Hunter, Richard Grant, LTC

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Last Rank
Lieutenant Colonel
Last Service Branch
Field Artillery
Last Primary MOS
1193-Field Artillery Unit Commander
Last MOS Group
Field Artillery (Officer)
Primary Unit
1942-1944, 1193, POW/MIA
Service Years
1917 - 1944

Field Artillery

Lieutenant Colonel

Five Overseas Service Bars

 Last Photo   Personal Details 

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Home State
Year of Birth
This Military Service Page was created/owned by COL Samuel Russell to remember Hunter, Richard Grant, LTC.

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Casualty Info
Home Town
Last Address
Not Specified

Casualty Date
Oct 24, 1944
Hostile, Died while Captured
Other Cause
WWII - Asiatic-Pacific Theater
Location of Interment
Buried at Sea, Pacific Ocean
Wall/Plot Coordinates
Not Specified

 Official Badges 

 Unofficial Badges 

 Military Associations and Other Affiliations
Battling Bastards of BataanWorld War II Fallen
  1942, Battling Bastards of Bataan
  1944, World War II Fallen [Verified]

 Photo Album   (More...

 Ribbon Bar

 Unit Assignments/ Advancement Schools
4th Infantry1st Battalion, 4th Infantry Battery A, 13th Field Artillery91st Coast Artillery
  1916-1917, HHC, 4th Infantry
  1917-1917, HHC, 1st Battalion, 4th Infantry
  1917-1919, HHC, 1st Battalion, 4th Infantry
  1924-1925, Battery A, 13th Field Artillery
  1941-1944, 1193, 91st Coast Artillery
  1942-1944, 1193, POW/MIA
 Combat and Non-Combat Operations
  1918-1918 World War I/Champagne-Marne Campaign/World War I/Battle of Chateau-Thierry
  1918-1918 World War I/World War I/Aisne-Marne Campaign
  1918-1918 World War I/World War I/St. Mihiel Campaign
  1918-1918 World War I/World War I/Meuse-Argonne Campaign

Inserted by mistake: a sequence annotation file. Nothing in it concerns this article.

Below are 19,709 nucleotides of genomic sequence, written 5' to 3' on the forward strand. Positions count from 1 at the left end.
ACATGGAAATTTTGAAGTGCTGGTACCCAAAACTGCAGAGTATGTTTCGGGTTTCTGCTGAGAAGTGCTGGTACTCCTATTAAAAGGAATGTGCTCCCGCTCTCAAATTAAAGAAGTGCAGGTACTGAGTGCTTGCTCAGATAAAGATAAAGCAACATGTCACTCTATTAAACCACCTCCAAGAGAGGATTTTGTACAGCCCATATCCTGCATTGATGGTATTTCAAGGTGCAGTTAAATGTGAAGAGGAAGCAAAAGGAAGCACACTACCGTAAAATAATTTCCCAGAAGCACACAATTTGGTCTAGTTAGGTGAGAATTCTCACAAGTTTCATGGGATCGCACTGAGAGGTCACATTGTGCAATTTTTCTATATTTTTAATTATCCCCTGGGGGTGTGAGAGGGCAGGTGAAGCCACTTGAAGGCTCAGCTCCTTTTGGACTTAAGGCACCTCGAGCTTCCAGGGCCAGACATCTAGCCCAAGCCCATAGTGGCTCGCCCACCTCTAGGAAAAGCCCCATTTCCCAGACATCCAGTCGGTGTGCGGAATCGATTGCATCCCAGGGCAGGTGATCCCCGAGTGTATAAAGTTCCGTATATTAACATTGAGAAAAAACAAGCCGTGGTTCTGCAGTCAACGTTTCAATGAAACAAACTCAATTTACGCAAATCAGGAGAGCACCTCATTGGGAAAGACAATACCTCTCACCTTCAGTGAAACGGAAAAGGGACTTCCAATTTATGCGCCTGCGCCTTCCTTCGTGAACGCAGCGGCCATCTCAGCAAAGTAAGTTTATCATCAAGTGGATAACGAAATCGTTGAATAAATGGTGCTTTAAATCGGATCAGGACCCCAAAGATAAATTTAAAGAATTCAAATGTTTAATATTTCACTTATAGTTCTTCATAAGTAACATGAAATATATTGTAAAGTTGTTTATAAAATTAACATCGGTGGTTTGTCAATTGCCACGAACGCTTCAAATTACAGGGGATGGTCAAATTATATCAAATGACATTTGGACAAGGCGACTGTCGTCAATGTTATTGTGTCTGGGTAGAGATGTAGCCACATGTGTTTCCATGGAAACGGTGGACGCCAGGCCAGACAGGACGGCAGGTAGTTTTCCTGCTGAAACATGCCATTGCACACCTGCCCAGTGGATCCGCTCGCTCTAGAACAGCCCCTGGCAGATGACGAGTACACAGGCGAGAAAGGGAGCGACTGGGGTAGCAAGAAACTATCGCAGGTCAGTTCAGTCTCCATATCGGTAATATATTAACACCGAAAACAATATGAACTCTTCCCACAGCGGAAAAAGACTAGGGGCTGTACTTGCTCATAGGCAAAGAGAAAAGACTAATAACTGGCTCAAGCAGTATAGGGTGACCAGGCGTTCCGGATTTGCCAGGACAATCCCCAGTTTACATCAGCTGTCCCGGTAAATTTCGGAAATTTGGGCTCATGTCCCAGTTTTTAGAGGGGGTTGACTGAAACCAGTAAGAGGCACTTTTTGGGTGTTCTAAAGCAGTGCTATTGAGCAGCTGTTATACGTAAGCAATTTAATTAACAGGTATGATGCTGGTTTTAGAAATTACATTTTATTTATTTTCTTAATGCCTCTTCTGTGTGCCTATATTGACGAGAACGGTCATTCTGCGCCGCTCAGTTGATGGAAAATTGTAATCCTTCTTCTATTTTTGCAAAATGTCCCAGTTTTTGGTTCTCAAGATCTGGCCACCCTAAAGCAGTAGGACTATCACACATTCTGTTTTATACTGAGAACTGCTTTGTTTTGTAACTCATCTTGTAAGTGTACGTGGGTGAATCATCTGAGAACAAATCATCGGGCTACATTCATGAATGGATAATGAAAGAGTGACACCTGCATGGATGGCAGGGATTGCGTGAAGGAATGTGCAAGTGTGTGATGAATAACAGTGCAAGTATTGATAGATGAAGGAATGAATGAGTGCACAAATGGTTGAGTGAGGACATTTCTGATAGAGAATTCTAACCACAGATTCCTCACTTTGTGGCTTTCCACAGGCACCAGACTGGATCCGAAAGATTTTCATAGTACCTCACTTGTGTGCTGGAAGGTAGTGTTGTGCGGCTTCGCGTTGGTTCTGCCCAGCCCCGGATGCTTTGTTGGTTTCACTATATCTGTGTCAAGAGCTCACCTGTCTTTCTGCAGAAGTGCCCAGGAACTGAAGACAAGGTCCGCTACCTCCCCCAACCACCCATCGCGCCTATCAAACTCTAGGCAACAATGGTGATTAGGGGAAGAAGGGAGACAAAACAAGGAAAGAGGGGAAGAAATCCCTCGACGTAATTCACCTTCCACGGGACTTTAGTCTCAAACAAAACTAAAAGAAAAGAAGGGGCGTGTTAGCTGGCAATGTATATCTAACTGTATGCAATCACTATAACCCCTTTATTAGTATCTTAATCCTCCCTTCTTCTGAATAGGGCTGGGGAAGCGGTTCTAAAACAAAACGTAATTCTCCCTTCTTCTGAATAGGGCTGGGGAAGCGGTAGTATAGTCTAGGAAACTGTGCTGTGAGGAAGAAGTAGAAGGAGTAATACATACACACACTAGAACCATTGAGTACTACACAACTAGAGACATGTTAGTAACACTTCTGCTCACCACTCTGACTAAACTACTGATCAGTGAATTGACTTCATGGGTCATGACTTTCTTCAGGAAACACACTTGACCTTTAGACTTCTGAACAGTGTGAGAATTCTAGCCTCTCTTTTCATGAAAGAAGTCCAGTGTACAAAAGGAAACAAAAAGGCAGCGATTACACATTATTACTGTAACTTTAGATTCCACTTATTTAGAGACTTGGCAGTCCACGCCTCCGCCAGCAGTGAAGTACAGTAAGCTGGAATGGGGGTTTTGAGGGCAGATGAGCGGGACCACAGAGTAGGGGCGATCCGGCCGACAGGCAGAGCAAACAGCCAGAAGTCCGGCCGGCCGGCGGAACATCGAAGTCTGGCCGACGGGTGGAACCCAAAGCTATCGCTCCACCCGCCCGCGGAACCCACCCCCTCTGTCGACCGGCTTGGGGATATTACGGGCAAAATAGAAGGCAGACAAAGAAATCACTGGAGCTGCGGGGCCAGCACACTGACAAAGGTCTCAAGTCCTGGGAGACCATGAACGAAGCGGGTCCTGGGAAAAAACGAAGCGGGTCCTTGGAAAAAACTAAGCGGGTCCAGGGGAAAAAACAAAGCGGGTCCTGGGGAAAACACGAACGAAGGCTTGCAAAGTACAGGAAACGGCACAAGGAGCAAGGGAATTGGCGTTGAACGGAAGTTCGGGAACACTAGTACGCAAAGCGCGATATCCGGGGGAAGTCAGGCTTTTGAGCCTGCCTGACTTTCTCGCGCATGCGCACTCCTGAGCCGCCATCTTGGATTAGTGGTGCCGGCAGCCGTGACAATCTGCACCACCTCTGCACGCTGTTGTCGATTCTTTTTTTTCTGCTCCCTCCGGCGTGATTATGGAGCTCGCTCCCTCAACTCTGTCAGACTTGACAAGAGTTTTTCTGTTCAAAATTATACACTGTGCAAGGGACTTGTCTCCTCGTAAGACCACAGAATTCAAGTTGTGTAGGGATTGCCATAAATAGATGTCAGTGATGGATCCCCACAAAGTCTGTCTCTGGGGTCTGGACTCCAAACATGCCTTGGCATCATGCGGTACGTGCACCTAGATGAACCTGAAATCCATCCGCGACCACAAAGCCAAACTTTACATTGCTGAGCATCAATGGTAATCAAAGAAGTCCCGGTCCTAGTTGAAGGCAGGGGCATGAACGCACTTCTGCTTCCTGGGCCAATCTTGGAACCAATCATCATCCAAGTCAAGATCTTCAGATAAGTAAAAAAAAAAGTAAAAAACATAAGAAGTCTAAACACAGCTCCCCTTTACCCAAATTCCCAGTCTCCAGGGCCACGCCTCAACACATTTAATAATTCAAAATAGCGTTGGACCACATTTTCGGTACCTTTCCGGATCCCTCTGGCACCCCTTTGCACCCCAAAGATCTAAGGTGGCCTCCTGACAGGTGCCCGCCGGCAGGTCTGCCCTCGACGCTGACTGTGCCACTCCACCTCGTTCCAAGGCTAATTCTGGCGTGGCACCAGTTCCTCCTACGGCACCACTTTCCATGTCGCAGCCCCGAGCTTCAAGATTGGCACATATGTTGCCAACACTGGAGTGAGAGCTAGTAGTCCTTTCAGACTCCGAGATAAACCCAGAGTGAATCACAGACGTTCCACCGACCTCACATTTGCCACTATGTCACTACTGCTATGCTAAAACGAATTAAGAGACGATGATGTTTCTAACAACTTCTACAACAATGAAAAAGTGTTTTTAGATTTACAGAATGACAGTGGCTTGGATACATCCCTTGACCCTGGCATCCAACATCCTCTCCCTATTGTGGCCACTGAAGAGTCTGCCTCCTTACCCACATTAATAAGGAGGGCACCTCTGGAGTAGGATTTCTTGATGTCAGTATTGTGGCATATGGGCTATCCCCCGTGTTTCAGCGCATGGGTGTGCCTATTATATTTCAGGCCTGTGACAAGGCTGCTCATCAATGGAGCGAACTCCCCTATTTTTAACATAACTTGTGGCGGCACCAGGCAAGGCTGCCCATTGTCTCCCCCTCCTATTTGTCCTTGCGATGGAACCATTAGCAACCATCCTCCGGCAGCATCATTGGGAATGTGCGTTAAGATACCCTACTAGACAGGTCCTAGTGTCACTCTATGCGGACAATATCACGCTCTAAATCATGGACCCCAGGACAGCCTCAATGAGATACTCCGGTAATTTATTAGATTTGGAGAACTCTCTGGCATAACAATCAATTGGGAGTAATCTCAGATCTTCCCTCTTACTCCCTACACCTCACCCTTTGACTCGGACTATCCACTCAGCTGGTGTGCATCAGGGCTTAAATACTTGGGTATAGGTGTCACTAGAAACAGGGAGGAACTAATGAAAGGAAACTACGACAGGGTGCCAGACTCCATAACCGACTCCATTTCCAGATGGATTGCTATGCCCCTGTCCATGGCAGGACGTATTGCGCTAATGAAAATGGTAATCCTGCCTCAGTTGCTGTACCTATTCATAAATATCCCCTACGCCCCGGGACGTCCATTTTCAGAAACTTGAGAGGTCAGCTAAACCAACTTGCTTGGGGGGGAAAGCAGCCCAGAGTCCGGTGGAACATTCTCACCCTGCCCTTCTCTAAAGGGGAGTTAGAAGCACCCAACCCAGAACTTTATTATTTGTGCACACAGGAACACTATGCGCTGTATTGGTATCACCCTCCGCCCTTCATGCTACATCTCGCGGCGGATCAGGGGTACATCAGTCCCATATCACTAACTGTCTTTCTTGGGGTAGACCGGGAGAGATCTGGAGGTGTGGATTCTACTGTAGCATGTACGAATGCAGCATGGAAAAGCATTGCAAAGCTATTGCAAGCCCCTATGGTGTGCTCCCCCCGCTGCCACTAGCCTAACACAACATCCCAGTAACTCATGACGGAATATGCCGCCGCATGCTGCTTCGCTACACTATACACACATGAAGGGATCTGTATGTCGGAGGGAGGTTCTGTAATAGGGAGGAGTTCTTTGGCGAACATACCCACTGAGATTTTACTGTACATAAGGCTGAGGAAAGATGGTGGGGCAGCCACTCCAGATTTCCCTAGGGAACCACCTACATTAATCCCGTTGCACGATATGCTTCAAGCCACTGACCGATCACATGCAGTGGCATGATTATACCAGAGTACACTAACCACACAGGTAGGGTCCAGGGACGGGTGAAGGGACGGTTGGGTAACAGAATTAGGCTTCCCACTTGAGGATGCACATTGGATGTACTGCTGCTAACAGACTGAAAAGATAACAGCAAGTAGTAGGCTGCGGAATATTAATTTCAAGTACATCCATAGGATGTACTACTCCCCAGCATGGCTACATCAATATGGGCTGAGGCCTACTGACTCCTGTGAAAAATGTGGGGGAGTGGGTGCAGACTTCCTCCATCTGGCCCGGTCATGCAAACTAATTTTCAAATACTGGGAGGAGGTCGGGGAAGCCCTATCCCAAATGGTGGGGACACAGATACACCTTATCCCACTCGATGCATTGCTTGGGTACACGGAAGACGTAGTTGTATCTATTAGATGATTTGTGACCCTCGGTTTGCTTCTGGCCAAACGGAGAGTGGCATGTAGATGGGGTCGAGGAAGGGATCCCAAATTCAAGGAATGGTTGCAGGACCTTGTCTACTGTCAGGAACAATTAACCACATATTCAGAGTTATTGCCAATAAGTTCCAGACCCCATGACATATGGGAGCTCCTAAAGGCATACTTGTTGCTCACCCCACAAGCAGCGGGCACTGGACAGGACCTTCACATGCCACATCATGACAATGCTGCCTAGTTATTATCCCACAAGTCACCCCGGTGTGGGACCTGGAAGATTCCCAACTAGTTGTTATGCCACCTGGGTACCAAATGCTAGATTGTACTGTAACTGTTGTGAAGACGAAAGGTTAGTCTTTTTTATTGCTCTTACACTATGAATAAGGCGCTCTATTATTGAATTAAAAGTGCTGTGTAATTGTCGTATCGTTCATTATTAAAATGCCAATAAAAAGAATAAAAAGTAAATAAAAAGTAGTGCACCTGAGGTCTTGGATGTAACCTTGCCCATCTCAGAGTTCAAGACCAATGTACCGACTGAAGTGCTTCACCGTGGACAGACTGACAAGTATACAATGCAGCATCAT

1942-1942 Battle of Bataan/Battle of the Points 22 January to 13 February 19421
  1942-1942 Philippine Islands Campaign (1941-42)/Bataan Death March
 Other News, Events and Photographs
  Oct 28, 2012, General Photos1
 Additional Information
Last Known Activity

The sinking of the Arisan Maru

     On October 11, 1944, about 1800 POWs boarded the Arisan Maru hoping they would be better off than in the camps they were leaving. They would soon find out differently. The Arisan Maru was a rather new freighter and the men were led to the holds. These contained three levels of wooden shelves with about three feet between shelves. They could barely stand or move in the space.
     After dark the ship left the harbor, and the men discovered the ship was heading south and not towards Japan. It had joined a convoy accompanied by a destroyer. The ships were about 200 miles south of Manila and went into coves in the islands. They were trying to elude American forces in the area. The ship then returned to Manila, arriving there around October 20. The next day they joined a convoy heading towards Japan.
     The men received scant amounts of rice and water while on board. The heat proved unbearable, and about a third of the men suffered from dysentery and malaria. The stench grew steadily in the confined quarters. The Japanese dispensed no medicine. They did however issue life preservers which served to increase the fear of them. Many men lost their spirit and will to live and had fits. The othe men had to hold them down.
     On the 24th of October, some of the POWs saw Japanese running toward the rear of the ship and they witnessed the wake of a torpedo heading towards the ship. It barely missed the ship. A second torpedo also misfired. Then a torpedo successfully hit midship on the starboard side. The ship buckled in the middle, but the forward part of the ship stayed level. This was where the Americans were. They Japanese cut the rope ladder to the forward hold, and closed the latches on the second hold. They boarded life boats and headed for two destroyers.
Some of the Americans managed to get on deck and threw rope ladders down to the men below them. Some of the men jumped overboard once on deck. Some attempted to swim toward the destroyers, but were then struck with long poles from the Japanese. Some of the men who had remained on board went to the galley and hit the food supplies. The ship began to break into two pieces and sunk.
     According to the Japanese Prisoners of War Informations Bureau listed 1,778 of the 1,782 prisonere as deceased. However, a few were picked by the Haro Maru and taken to Taiwan. Five survived in the sea and a Chinese junk ship took them aboard and they were helped by the Chinese to an American air strip.

The Japanese Freighter Arisan Maru was torpedoed by an American submarine on October 24, 1944. There were 1800 POWs aboard - 1795 died. This Hell Ship sank in the South China Sea making it the worst naval disaster in the history of the United States.
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